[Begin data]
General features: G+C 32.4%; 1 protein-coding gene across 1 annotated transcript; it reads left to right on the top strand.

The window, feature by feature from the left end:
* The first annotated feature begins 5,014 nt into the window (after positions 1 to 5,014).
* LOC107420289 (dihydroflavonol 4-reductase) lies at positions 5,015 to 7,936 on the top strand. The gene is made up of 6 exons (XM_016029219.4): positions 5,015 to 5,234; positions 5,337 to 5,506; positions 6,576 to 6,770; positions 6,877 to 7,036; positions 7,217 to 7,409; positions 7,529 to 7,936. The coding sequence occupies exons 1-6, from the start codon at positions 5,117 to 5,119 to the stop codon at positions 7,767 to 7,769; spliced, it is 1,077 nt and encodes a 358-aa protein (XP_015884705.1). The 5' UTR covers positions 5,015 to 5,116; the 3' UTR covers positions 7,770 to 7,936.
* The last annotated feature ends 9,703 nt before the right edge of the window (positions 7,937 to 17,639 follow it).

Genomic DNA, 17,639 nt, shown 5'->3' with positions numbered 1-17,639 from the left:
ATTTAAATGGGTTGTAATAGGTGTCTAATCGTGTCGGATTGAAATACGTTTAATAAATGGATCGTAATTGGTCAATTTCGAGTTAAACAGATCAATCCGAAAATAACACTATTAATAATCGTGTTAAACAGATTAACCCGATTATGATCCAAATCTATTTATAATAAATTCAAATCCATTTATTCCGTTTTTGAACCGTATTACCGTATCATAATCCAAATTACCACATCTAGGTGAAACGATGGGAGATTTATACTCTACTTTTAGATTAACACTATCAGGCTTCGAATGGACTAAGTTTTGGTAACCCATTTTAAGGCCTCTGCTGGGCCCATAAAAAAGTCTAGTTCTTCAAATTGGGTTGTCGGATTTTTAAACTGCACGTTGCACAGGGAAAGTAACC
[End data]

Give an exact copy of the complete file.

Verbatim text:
General features: G+C 32.4%; 1 protein-coding gene across 1 annotated transcript; it reads left to right on the top strand.

The window, feature by feature from the left end:
* The first annotated feature begins 5,014 nt into the window (after positions 1 to 5,014).
* LOC107420289 (dihydroflavonol 4-reductase) lies at positions 5,015 to 7,936 on the top strand. The gene is made up of 6 exons (XM_016029219.4): positions 5,015 to 5,234; positions 5,337 to 5,506; positions 6,576 to 6,770; positions 6,877 to 7,036; positions 7,217 to 7,409; positions 7,529 to 7,936. The coding sequence occupies exons 1-6, from the start codon at positions 5,117 to 5,119 to the stop codon at positions 7,767 to 7,769; spliced, it is 1,077 nt and encodes a 358-aa protein (XP_015884705.1). The 5' UTR covers positions 5,015 to 5,116; the 3' UTR covers positions 7,770 to 7,936.
* The last annotated feature ends 9,703 nt before the right edge of the window (positions 7,937 to 17,639 follow it).

Genomic DNA, 17,639 nt, shown 5'->3' with positions numbered 1-17,639 from the left:
ATTTAAATGGGTTGTAATAGGTGTCTAATCGTGTCGGATTGAAATACGTTTAATAAATGGATCGTAATTGGTCAATTTCGAGTTAAACAGATCAATCCGAAAATAACACTATTAATAATCGTGTTAAACAGATTAACCCGATTATGATCCAAATCTATTTATAATAAATTCAAATCCATTTATTCCGTTTTTGAACCGTATTACCGTATCATAATCCAAATTACCACATCTAGGTGAAACGATGGGAGATTTATACTCTACTTTTAGATTAACACTATCAGGCTTCGAATGGACTAAGTTTTGGTAACCCATTTTAAGGCCTCTGCTGGGCCCATAAAAAAGTCTAGTTCTTCAAATTGGGTTGTCGGATTTTTAAACTGCACGTTGCACAGGGAAAGTAACC